April 30, 2021 6:30 pm
Forbidden Stories co-organized a one-hour talk-show with UNESCO as part of the 2021 World Press Freedom Day.
Five high-profile journalists shared their personal experiences about digital and physical threats, financial pressure, access to information, in order to shed light on this question: How can investigative journalism survive in a hostile world?
Maria Ressa, Executive Editor & CEO of Rappler. Co-founder of Philippines top digital only news site Rappler, she has been released on bail 10 times in less than two years for pursuing stories that challenge the Philippine authorities.
When the pandemic lockdown happened we were prepared.
“When you are going into a battle, you are better having people ready for battle. Right after President Duterte attacked us in his state of nation address, in 2017, I offered every Rappler employee a chance to leave, promising to help place them in other newsgroups. No one from editorial took that offer.”
“That’s under immense intense pressure that you form diamonds. At Rappler, we’ve been under attack for five years. What we’ve put in place to deal with the government attacks, the attacks online, the legal attacks, and the potential violence. In this environnement, one of the things we learned to do was to cluster, to come bottom up, to work from home – anticipating the worst-case scenarios. When the pandemic lockdown happened we were prepared.”
“It’s a miracle that we survived 2018. Because when the government attacks you, it creates fear among advertisers and among people reading your website. So it takes away money. In a couple of months, our advertising revenues dropped by 49%. In order to survive, we took what we were doing for ourselves: taking data. Looking at this information, it appeared that other companies were under attack. We thought: as investigative journalists, how can we produce that for other companies? So our advertisers who were scared to advertise needed the product, this service. Thanks to that, by the end of 2019 our revenue stream grew by 2000%. So what doesn’t kill you makes you stronger.”
David Kaplan, Executive Director of GIJN. An investigative journalist for 40 years, he is the head of the Global Investigative Journalism Network (GIJN), which gathers 211 investigative organisations around the world.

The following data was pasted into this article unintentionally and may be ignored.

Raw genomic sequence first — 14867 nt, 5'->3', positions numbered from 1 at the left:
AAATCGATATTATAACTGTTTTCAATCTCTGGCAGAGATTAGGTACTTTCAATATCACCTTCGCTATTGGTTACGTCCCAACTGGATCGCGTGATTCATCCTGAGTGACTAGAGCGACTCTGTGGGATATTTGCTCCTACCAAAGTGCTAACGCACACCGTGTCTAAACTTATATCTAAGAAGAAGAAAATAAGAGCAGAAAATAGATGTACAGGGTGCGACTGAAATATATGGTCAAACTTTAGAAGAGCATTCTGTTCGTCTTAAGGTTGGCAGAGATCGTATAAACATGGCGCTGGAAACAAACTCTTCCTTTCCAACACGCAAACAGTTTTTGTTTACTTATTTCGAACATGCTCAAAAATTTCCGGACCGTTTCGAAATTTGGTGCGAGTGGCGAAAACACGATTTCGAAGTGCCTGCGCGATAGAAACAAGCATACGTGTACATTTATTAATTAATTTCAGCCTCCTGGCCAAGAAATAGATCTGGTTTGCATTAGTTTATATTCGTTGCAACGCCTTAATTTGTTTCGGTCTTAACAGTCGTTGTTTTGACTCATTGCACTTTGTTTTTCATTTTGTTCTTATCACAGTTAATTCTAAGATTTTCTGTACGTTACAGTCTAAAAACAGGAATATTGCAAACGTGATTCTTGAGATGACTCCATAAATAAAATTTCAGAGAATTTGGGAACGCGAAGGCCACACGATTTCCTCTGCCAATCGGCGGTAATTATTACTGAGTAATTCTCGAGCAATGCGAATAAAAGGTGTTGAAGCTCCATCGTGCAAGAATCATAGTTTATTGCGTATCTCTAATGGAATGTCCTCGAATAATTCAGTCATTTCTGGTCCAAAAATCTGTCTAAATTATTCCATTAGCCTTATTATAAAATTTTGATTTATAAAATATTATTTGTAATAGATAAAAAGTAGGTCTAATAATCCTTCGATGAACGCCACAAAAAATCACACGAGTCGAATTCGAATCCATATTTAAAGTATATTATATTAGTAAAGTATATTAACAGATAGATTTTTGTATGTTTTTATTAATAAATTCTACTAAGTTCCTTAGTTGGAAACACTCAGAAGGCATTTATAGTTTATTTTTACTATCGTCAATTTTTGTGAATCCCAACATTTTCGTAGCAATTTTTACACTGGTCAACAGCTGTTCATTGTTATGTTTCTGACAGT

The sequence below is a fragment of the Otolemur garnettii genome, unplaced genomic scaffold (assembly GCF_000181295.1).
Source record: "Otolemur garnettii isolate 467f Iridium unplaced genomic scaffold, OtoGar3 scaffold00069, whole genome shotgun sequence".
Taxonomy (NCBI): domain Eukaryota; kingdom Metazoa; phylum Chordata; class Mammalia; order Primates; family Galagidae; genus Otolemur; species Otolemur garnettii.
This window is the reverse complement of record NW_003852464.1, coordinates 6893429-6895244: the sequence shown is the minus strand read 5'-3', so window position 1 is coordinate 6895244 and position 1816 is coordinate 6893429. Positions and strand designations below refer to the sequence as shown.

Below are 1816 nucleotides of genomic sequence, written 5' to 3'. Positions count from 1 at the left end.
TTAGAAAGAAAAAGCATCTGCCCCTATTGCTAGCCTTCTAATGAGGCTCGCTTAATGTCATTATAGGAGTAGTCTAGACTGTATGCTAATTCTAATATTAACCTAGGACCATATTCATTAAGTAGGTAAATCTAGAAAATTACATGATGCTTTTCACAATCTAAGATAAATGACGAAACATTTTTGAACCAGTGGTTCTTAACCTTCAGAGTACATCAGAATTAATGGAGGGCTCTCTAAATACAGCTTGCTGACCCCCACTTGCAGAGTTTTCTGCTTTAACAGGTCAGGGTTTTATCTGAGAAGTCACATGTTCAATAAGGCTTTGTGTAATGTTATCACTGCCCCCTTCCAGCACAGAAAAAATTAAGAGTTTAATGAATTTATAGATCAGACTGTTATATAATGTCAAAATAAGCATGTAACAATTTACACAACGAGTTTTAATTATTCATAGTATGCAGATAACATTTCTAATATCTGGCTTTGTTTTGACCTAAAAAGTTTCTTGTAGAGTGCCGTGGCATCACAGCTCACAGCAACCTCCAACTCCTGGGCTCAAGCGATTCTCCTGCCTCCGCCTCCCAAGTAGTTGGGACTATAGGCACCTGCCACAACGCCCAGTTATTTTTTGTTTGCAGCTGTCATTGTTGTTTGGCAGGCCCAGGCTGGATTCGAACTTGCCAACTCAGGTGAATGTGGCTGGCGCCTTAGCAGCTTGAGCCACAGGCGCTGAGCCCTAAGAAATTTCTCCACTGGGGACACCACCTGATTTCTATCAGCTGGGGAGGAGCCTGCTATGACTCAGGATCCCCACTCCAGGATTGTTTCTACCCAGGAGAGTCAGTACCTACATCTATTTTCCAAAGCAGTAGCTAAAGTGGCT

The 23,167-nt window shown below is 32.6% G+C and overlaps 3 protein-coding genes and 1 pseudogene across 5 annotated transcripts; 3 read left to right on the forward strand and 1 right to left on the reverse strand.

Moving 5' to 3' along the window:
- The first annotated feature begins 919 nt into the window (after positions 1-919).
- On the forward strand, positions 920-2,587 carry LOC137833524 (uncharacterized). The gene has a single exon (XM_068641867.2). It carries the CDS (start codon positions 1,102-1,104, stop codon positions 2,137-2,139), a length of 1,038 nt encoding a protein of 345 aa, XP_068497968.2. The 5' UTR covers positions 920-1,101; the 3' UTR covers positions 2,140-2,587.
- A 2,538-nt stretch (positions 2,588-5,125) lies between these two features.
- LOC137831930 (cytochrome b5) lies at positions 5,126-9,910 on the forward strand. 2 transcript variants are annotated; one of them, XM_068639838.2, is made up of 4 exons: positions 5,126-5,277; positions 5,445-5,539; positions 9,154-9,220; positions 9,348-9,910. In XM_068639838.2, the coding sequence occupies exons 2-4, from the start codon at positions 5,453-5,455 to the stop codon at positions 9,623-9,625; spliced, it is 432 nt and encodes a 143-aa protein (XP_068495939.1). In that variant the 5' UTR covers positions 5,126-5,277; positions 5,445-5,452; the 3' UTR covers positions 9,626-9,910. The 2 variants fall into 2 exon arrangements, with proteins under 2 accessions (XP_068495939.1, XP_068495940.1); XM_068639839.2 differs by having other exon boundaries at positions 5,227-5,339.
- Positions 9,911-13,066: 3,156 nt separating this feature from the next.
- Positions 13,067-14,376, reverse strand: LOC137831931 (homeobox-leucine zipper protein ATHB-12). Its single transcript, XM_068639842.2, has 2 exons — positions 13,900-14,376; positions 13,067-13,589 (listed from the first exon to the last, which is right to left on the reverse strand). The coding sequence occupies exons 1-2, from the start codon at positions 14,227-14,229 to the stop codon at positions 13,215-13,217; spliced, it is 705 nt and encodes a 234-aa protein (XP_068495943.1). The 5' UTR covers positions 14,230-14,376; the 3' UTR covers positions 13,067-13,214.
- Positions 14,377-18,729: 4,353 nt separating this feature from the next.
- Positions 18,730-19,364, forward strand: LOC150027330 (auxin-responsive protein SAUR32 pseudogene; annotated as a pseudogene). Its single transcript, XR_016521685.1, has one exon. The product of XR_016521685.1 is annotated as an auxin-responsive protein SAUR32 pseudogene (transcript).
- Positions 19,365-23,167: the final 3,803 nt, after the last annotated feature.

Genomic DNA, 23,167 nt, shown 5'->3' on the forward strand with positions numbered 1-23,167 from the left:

The technology gives us a fighting chance.
“The threats have changed over the years. The enemies of the press used to just try to kill us. Now they are trying to kill journalism. They are using intimidation: they are going after us with lawsuits, with online trolls. There is a whole toolkit that they are using to destroy our craft.”
“We are on the frontline of this global backlash, against the media, human rights, democracy. Part of the backlash is because we are having an impact. We have more journalists today, in more places, with better tools, asking tougher questions than before.”
“When the globalization happened, the bad guys went international immediately. Not the good guys. But we are finally catching up. We are starting to link up in much more profound ways than ever before. That is indeed a threat to those who commit to abuses of power.”
“The technology has caused many difficulties. But it also gives us a fighting chance. Today, we can do investigations on a global basis, with secure collaborative software. It’s much harder to keep a secret. Even in Putin’s Russia.”
María Teresa Ronderos, Journalist, Director & Co-founder of CLIP. Former director of the Open Society Foundation (OSF) Program on Independent Journalism, she co-founded the Latin-American Investigative Journalism Center (CLIP) in 2019.
Being part of a community that you trust is key.
“Big South American media outlets that never did investigative journalism are now creating investigative units. They understood that they weren’t producing the kind of journalism people would pay for.”
“When I was working at Open Society Foundations (one of the world’s largest philanthropic organizations) I felt like I watched everyone having an ice cream but I couldn’t eat any! That was too painful. I was helping everybody do the real interesting journalistic work. That’s why I came back to journalism. In Latin America, there was not somebody who would bring together a team and connect everybody. That’s what CLIP, which I co-founded, now does.”
“For example, we tracked down the whole route of migrants from Africa and Asia into Latin America before they reach the US and Canada. That story was only possible thanks to cross-border collaborations and new technology for reporting (open-source data journalism).”